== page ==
Free-Range Kids – How to raise safe, self-reliant Children
Review by Doug Hensch
If you’ve read this blog before, you know that it is usually focused on books that provide advice on your professional development. This month, however, the focus is on parenting and many of the recommendations also apply to managing adults. And, any new thought leader worth his or her salt is going to be a little controversial. Blogger Lenore Skenazy appeared on national television with the subtitle reading: “America’s Worst Mom?” So, she wrote a book (Free-Range Kids) about letting go to let your kid grow up.
What was her offense? She let her 9-year old son take the subway in New York City. The outrage was palpable – Skenazy had obviously hit a nerve. In ‘Til the Streetlights Came On – Lessons Learned from Neighborhood Games, Daniel Porter writes about a time not too long ago when our parents would feed us lunch or dinner and not expect us back for hours. This is where we learned about empathy, negotiation and competition, to name a few. And, by the way, we got a ton of exercise. Today, parents stand at the bus stop to make sure their kids are not abducted between the front door and the school bus. They worry about a middle school child’s grades for fear that it may affect his ability to get into a “good college.”
- In 2006, 115 children were abducted by strangers. Translation: your child has a better chance of having a heart attack than being taken by a stranger.
- A little over 40 years ago, 66% of kids walked to school. Today, that number is below 10%.
- Joel Best professor of sociology at the University of Delaware could not “find any evidence that any child has ever been killed or seriously hurt by a contaminated treat picked up in the course of trick-or-treating.”
- 78% of the cars in Northern Virginia have a bumper sticker that tells other drivers their kid is an honor roll student. Ok, I made that one up but you get the idea…
In short, we are coddling our kids. And, our kids are paying for it. (Substitute “employees” for “kids” and you might be surprised.) So, the question that arises is “Why is this happening?”
One of Skenazy’s main culprits is the photograph. The argument is that the technology of photographs is so new that our brains don’t know the difference between something happening to someone else or to us. So, our emotional reaction to seeing a child’s picture on the screen after an abduction is to think it is our child. The fact of the matter is (as stated above), the odds are infinitely small yet we go to great lengths to instill fear of strangers into our kids. This may not be a wise decision.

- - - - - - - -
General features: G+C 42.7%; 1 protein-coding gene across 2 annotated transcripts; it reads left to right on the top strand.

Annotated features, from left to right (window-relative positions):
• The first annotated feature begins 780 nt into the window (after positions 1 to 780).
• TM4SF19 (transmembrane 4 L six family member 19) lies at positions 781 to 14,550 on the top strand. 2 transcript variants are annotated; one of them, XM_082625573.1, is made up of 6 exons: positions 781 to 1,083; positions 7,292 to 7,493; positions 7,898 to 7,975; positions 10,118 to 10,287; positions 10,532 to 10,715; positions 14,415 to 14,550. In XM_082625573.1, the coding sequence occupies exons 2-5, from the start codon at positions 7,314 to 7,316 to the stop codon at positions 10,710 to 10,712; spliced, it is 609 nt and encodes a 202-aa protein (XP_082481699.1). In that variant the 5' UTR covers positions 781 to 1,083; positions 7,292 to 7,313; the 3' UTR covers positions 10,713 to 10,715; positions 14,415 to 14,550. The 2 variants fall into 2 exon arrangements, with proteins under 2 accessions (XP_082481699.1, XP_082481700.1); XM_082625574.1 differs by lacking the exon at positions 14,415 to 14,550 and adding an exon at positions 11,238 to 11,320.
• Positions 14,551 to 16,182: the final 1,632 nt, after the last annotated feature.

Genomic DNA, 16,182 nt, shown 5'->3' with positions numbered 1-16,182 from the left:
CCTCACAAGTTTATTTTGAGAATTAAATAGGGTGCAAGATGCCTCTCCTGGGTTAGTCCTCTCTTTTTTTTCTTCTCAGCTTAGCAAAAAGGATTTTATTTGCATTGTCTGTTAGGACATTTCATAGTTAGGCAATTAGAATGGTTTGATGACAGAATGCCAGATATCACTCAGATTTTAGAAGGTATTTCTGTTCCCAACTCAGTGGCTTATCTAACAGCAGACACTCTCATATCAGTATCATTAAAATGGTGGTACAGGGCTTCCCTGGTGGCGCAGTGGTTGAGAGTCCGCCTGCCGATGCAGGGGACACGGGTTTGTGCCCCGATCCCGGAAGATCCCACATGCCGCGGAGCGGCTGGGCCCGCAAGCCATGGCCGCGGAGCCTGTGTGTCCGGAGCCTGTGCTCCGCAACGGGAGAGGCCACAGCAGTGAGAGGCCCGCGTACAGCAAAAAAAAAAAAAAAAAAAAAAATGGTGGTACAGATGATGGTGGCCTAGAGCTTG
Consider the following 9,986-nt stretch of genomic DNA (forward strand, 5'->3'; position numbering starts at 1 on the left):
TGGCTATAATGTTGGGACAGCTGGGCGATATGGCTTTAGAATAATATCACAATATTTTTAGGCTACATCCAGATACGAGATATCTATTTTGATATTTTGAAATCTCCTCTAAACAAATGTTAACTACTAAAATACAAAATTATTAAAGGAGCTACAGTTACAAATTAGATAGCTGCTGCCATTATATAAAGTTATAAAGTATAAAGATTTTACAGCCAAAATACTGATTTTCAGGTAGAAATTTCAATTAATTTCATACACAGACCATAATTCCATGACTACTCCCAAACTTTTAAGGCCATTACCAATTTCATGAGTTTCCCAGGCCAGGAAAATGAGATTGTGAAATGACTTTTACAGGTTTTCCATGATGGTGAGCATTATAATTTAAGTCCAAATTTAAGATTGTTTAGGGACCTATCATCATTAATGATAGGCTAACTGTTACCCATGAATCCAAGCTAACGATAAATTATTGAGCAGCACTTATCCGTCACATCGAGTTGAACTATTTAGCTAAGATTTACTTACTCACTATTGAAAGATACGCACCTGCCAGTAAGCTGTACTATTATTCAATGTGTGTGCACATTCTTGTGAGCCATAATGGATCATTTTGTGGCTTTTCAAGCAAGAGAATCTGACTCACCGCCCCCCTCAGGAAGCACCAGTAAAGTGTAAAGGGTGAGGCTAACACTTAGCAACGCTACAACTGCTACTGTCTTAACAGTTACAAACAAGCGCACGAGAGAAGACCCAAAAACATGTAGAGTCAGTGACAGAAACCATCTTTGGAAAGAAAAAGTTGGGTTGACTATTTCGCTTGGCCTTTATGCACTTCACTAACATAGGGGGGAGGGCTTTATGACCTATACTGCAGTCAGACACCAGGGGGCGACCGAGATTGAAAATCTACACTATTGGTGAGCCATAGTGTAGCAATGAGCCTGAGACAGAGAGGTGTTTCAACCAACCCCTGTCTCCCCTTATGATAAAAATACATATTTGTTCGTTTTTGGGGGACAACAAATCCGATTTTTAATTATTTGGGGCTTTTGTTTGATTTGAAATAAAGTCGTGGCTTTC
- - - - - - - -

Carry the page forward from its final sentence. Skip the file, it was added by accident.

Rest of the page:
Do we really want our kids to grow up fearing strangers? One expert interviewed by Skenazy teaches kids the following:
- Most adults are good.
- There are a few bad ones.
- Most normal adults don’t drive up and ask for help.
- If they do, ask another nearby adult for help. If no one is around, scream, hit and run.
The sooner your kids learn context, the better. And, the sooner parents stop hovering over their kids, the happier will be the parents, too. I receive an email once every week that outlines my 6th grade son’s assignments for the week. Think about the behavior that motivates in the parents. We are encouraged to check on their work and make sure it gets done to the highest quality. A free-range kid, on the other hand, misses an assignment and is then motivated to organize his to-do list so it doesn’t happen, again. The “controlled” kid only learns that his parents are there to prevent mistakes.
Also, think about all the ways that we try to control our kids. We buy our son a smartphone then we put all types of restrictions it. Then, there are parental controls on the TV, the language we forbid and the “rules” of the house. Seeking control just makes you more anxious. Total control is an illusion.
Most self-help books come from experts who tell you there is a right way to do things and a wrong way. Skenazy is not necessarily advocating for a 5-step parenting process. She is simply shedding light on the current situation and offering a new (or old) way of looking at parenting that reduces worry and just might help your kids be healthier and happier. If you want to raise resilient, self-reliant, healthy kids, try reading this book.